Geoengineering techniques have been around since 1965 when scientists suggested spreading reflective material over the ocean to bounce back 1% sunlight back to space [Source: Scientific America]. Unfortunately this idea was complete bunk, but geoengineering has been gaining traction recently due to rising temperatures. There are currently two different geoengineering techniques: solar radiation management and carbon sequestering.
Solar radiation management, while potentially the fastest way to cool the planet, also is temporary and could potentially have many side effects. One of the proposals currently being discussed is the creation of manmade volcanic eruptions. Sulfide gases would be injected into the stratosphere every one to four years, providing the earth with a “grace period” of up to 20 years before major cutbacks in greenhouse gas emissions would be required [Source: UCAR]. Unfortunately, this technique could thin the ozone layer if enough aerosol is injected into polar stratospheric clouds. Other negative effects include changing weather patterns, drought, acid rain and respiratory problems in humans. If done properly, however, this technique could potentially drop average temperatures 0.6 degrees Celsius [Source: 21st Century Challenges]. A less risky solar radiation management plan involves whitening of marine clouds. Ocean spray is released into the atmosphere to increase the reflectiveness of clouds. The extra changes the size of the water particles in existing clouds, making them whiter. This technique can be stopped at any time and is part of the natural process of “ocean spray”. It can be deployed quickly and rolled out cheaply and effectively, though it could potentially interfere with wind and weather patterns [Source: Guardian]. This problem also does not address ocean acidification or ways to actually decrease the amount of CO2.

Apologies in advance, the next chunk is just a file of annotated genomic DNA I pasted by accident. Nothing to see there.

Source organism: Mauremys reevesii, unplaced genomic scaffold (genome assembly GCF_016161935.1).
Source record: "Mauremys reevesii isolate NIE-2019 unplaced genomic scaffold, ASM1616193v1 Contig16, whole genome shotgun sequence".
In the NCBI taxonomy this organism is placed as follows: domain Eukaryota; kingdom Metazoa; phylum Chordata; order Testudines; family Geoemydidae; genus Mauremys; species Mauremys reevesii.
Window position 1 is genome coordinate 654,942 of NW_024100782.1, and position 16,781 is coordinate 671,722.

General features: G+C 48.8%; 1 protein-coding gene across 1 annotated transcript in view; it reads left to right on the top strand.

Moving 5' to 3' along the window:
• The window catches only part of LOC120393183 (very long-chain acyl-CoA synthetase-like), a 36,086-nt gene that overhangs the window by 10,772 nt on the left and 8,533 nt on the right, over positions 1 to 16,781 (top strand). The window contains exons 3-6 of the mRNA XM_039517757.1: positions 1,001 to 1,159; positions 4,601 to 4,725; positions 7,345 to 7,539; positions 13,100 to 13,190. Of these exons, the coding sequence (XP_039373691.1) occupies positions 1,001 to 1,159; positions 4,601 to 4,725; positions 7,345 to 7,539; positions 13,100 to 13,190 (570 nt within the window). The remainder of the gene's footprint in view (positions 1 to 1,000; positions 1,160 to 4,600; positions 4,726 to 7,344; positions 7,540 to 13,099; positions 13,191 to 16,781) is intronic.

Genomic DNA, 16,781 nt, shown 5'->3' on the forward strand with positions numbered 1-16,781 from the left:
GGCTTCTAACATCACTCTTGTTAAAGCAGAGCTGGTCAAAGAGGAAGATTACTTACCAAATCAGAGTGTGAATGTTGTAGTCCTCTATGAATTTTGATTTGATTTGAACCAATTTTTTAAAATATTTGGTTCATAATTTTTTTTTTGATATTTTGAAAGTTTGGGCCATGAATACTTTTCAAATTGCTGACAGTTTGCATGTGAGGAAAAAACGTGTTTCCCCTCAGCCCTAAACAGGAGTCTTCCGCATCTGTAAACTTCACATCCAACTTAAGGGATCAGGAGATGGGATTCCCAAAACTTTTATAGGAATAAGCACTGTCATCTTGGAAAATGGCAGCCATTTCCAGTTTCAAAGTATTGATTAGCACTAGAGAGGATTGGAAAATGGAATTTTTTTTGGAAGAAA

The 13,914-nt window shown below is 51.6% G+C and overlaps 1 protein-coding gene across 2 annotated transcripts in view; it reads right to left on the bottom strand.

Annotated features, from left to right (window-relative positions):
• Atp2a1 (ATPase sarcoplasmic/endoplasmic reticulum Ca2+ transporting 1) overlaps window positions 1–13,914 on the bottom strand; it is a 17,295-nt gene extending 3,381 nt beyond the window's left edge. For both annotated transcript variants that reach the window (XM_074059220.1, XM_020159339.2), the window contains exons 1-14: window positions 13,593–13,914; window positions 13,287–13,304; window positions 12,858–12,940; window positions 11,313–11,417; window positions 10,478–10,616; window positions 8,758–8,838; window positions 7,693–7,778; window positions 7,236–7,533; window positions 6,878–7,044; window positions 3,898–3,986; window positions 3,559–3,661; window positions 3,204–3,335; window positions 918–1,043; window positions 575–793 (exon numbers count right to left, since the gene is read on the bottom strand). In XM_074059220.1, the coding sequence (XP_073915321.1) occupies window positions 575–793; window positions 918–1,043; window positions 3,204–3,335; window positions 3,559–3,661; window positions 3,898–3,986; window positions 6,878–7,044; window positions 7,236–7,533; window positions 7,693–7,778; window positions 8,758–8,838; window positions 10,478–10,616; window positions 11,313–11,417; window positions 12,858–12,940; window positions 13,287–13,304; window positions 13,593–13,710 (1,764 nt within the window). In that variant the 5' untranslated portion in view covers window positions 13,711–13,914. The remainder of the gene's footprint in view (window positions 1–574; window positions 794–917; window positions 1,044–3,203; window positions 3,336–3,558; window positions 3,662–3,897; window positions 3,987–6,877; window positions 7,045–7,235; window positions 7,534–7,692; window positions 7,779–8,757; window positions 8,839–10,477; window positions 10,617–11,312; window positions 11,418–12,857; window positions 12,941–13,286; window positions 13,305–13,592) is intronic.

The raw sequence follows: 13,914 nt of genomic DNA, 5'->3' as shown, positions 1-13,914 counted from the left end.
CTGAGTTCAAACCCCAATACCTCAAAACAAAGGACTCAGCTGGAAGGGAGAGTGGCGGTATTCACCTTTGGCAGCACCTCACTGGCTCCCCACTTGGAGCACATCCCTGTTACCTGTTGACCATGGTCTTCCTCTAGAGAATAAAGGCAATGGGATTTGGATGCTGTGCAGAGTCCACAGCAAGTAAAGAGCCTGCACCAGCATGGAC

While solar radiation management only looks at decreasing overall temperature, carbon sequestration looks for ways to decrease overall CO2 levels. Iron deposition into the ocean is one method of carbon sequestration. The iron encourages phytoplankton growth, which removes carbon from the atmosphere, potentially on a permanent basis. While this sounds promising, there is no way to predict how this could effect marine life and nutrient balance in the ocean and could lead to poisonous algae spread [Source: Spiegel]. There are two methods of geoengineering that do not have harmful side effects: reforestation/afforestation and biochar. Reforestation is the process of replanting trees in cleared areas and afforestation is planting trees in areas that were never forest or haven’t been for years. Currently, deforestation accounts for 25% of the world’s greenhouse gase emissions [Source: Monga Bay]. While planting trees would help to decrease the amount of CO2, the time it takes for trees to regrow and biomass to rebuild is significant. Reforestation could be used alongside biochar. Biochar is charcoal made through pyrolysis of biomass, which is then buried and mixed with normal soil. Not only does it make the soil fertile, it holds potential for long-term carbon storage, possibly for millenia. Craig Sams, founder of Carbon Gold, believes biochar could potentially reduce CO2 levels to pre-industrial levels by 2050 if it were used in 2.5% of the world’s agricultural fertilizer [Source: Popular Mechanics]. Biochar is easily measured, making it great to figure out effectiveness of its carbon sequestration and it is at much lower risk of returning to the atmosphere than living organisms since it is mainly inert [Source: Treehugger].
While many of the “quick-fix” geoengineering proposals have many negative side effects, they are mostly presented in worst-case scenario and are generally temporary. The more long-term solutions like reforestation and the usage of biochar may work better, but it takes longer to see the effects. Either way, no geoengineering technique will be effective if the average global carbon emission does not decrease.